June 28, 2017
1 min read

Sleep duration predicts treatment success in comorbid insomnia, depression

You've successfully added to your alerts. You will receive an email when new content is published.

Click Here to Manage Email Alerts

We were unable to process your request. Please try again later. If you continue to have this issue please contact customerservice@slackinc.com.

Individuals with comorbid insomnia and depression who slept 7 hours or more and received CBT for insomnia were significantly more likely to achieve remission, according to recent findings.

“A seven-hour, objective sleep duration of patients prior to entering treatment increased their chances of achieving both depression and insomnia remission by their treatment endpoints,” study researcher Jack D. Edinger, PhD, of the National Jewish Health in Denver, said in a press release.

To determine if sleep duration moderates treatment response in comorbid depression and insomnia, researchers evaluated 104 study participants from the Treatment of Insomnia and Depression Study (TRIAD). Study participants completed 1 night of polysomnography at baseline then were randomly assigned to receive 16 weeks of antidepressant medication plus a CBT for insomnia (CBTi) or a control therapy. Hamilton Rating Scale for Depression (HAMD-17) and Insomnia Severity Index were administered at baseline and biweekly during treatment. Logistic regressions were conducted at sleep duration cutoffs of 5, 6, and 7 hours.

Insomnia remission was more common among participants who received CBTi and 5 hours of sleep or more (OR = 4.5; 95% CI, 1.6-12.7), compared with controls with 5 hours of sleep or more and participants who received CBTi with shorter sleep (OR = 11.8; 95% CI, 1.4-101.7).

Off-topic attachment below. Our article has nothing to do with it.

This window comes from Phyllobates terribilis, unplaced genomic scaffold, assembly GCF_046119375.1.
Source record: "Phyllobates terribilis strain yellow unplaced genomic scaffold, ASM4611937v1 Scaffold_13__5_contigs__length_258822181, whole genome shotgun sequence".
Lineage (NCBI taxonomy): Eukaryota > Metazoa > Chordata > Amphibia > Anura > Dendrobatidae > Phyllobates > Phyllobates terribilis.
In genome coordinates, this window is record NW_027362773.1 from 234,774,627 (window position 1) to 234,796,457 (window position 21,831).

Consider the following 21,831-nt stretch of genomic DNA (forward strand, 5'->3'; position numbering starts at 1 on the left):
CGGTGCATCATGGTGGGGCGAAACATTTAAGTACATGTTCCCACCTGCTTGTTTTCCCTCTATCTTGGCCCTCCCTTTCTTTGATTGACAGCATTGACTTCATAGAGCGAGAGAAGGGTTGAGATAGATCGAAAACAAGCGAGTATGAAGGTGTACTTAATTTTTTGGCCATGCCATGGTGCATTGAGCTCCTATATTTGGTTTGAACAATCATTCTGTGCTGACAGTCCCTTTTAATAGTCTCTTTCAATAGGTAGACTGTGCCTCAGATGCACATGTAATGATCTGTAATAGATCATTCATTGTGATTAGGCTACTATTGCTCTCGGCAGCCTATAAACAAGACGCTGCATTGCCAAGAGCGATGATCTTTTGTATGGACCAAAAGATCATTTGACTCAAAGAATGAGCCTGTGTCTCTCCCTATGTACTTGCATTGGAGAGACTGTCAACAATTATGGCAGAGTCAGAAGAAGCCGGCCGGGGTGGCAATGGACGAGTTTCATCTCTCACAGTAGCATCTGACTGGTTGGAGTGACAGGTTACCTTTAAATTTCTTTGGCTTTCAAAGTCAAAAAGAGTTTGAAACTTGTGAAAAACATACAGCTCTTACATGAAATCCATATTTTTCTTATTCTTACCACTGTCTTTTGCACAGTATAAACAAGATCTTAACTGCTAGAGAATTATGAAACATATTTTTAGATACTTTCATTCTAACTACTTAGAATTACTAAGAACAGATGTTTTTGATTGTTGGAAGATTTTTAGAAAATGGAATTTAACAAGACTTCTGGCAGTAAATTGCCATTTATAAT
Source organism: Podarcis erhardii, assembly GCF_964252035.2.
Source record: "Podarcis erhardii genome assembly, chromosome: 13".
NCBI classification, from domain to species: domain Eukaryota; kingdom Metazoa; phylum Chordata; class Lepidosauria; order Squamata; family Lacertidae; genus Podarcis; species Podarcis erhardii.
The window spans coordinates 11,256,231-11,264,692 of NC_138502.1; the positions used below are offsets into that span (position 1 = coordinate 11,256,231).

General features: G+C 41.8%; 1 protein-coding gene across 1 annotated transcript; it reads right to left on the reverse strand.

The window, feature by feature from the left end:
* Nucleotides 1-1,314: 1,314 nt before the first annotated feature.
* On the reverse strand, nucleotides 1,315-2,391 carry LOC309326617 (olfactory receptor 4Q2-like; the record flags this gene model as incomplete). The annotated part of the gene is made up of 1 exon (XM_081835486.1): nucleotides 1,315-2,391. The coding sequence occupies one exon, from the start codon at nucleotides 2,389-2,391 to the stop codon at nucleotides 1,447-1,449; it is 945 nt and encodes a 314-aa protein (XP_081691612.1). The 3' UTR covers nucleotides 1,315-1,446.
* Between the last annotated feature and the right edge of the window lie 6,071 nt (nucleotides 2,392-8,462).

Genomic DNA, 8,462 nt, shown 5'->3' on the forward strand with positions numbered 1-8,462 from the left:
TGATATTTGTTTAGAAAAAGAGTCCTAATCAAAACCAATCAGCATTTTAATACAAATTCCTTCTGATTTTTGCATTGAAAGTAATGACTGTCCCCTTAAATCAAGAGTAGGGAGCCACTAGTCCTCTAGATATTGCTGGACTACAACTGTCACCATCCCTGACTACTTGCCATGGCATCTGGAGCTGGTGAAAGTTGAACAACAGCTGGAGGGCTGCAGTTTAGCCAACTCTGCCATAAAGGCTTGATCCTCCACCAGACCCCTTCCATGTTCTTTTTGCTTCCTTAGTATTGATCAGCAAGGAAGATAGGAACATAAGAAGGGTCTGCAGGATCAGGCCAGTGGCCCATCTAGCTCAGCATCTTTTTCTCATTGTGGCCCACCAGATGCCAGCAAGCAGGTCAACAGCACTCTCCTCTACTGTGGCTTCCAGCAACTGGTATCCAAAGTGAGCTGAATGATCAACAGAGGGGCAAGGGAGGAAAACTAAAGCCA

Outcomes did not differ among participants who received CBTi or control with less than 5 hours of sleep.

Seven hours of sleep was a significant predictor of insomnia (P = .02) and depression (P = .04) remission in participants who received CBTi.

Depression remission occurred in 62.5% of participants who received CBTi and 7 or more hours of sleep, compared with remission rates ranging from 18.2% to 42.1% in other subgroups.

“Our findings highlight the importance of adequate objective sleep in the recovery from depression and insomnia,” study researcher Rachel Manber, PhD, of Stanford University Medical Center, said in the release. “The data suggest that short sleep duration may be a risk for refractory depression.” – by Amanda Oldt


Edinger J, et al. Does objective sleep duration moderate treatment response in patient with comorbid depression and insomnia? A report from the TRIAD study. Presented at: American Academy of Sleep Medicine Annual Meeting; June 3-7, 2017; Boston.

Disclosure: Please see the study for a full list of relevant financial disclosures.